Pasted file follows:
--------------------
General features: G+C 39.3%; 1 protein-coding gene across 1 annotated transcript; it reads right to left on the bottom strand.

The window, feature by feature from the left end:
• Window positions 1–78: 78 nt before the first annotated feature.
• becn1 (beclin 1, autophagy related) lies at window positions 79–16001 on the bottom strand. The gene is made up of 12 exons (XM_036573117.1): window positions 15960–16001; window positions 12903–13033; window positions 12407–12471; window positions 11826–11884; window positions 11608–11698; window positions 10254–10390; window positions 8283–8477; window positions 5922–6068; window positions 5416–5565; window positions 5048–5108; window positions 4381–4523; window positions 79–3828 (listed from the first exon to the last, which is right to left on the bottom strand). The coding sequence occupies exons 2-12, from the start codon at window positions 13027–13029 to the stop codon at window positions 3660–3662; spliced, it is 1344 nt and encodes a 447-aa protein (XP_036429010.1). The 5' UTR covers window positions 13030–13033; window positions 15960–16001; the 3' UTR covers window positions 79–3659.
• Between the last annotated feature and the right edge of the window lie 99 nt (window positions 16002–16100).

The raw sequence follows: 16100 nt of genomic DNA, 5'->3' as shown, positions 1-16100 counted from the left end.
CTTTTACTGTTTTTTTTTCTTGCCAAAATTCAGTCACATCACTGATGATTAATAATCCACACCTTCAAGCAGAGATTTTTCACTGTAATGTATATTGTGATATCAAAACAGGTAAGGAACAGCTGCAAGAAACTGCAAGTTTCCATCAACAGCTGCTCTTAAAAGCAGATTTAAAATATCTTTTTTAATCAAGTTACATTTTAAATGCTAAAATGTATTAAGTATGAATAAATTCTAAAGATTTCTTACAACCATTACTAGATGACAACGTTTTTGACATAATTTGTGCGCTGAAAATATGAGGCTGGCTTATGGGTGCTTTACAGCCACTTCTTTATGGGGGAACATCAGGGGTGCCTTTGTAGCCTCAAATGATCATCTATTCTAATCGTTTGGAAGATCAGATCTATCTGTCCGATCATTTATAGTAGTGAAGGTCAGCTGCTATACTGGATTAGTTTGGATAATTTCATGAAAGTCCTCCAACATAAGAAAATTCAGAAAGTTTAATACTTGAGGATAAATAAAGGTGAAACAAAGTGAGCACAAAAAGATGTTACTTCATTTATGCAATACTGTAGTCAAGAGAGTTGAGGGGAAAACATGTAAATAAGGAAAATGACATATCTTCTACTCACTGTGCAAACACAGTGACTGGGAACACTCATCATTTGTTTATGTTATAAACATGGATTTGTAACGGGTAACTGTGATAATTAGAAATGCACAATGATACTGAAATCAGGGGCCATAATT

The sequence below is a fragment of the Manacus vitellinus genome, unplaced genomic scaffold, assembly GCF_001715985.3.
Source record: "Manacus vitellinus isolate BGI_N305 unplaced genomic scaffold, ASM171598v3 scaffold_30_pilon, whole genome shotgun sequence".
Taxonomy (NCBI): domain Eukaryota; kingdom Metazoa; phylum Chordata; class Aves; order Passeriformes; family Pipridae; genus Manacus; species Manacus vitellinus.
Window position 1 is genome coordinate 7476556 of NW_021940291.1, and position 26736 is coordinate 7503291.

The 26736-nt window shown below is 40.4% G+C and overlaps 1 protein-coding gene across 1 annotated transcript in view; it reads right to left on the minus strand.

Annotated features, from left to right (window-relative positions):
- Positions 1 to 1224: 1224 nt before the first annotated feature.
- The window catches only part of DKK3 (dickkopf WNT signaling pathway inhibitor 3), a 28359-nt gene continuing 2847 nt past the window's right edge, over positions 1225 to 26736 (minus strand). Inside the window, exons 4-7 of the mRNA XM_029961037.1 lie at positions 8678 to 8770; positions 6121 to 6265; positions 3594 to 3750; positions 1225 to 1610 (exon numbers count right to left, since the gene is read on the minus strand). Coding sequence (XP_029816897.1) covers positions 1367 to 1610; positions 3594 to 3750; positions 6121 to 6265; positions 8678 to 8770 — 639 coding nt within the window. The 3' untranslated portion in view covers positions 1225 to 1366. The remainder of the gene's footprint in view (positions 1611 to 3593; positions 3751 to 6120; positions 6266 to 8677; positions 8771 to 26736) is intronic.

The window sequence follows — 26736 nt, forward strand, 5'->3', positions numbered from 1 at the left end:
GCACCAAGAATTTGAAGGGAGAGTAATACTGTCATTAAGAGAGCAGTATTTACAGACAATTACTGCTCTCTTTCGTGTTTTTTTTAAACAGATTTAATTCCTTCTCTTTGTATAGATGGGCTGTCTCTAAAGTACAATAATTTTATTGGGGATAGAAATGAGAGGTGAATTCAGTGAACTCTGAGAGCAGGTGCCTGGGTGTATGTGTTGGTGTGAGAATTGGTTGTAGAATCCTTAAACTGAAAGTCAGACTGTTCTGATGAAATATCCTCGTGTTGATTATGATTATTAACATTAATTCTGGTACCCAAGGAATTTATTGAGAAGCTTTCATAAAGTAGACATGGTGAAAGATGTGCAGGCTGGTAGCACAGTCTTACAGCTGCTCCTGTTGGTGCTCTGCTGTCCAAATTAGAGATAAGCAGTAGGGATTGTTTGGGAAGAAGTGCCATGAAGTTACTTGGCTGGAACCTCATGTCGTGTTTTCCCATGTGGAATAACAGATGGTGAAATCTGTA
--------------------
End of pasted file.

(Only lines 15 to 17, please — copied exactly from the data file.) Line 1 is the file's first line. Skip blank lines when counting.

- The window catches only part of DKK3 (dickkopf WNT signaling pathway inhibitor 3), a 28359-nt gene continuing 2847 nt past the window's right edge, over positions 1225 to 26736 (minus strand). Inside the window, exons 4-7 of the mRNA XM_029961037.1 lie at positions 8678 to 8770; positions 6121 to 6265; positions 3594 to 3750; positions 1225 to 1610 (exon numbers count right to left, since the gene is read on the minus strand). Coding sequence (XP_029816897.1) covers positions 1367 to 1610; positions 3594 to 3750; positions 6121 to 6265; positions 8678 to 8770 — 639 coding nt within the window. The 3' untranslated portion in view covers positions 1225 to 1366. The remainder of the gene's footprint in view (positions 1611 to 3593; positions 3751 to 6120; positions 6266 to 8677; positions 8771 to 26736) is intronic.

The window sequence follows — 26736 nt, forward strand, 5'->3', positions numbered from 1 at the left end:
GCACCAAGAATTTGAAGGGAGAGTAATACTGTCATTAAGAGAGCAGTATTTACAGACAATTACTGCTCTCTTTCGTGTTTTTTTTAAACAGATTTAATTCCTTCTCTTTGTATAGATGGGCTGTCTCTAAAGTACAATAATTTTATTGGGGATAGAAATGAGAGGTGAATTCAGTGAACTCTGAGAGCAGGTGCCTGGGTGTATGTGTTGGTGTGAGAATTGGTTGTAGAATCCTTAAACTGAAAGTCAGACTGTTCTGATGAAATATCCTCGTGTTGATTATGATTATTAACATTAATTCTGGTACCCAAGGAATTTATTGAGAAGCTTTCATAAAGTAGACATGGTGAAAGATGTGCAGGCTGGTAGCACAGTCTTACAGCTGCTCCTGTTGGTGCTCTGCTGTCCAAATTAGAGATAAGCAGTAGGGATTGTTTGGGAAGAAGTGCCATGAAGTTACTTGGCTGGAACCTCATGTCGTGTTTTCCCATGTGGAATAACAGATGGTGAAATCTGTA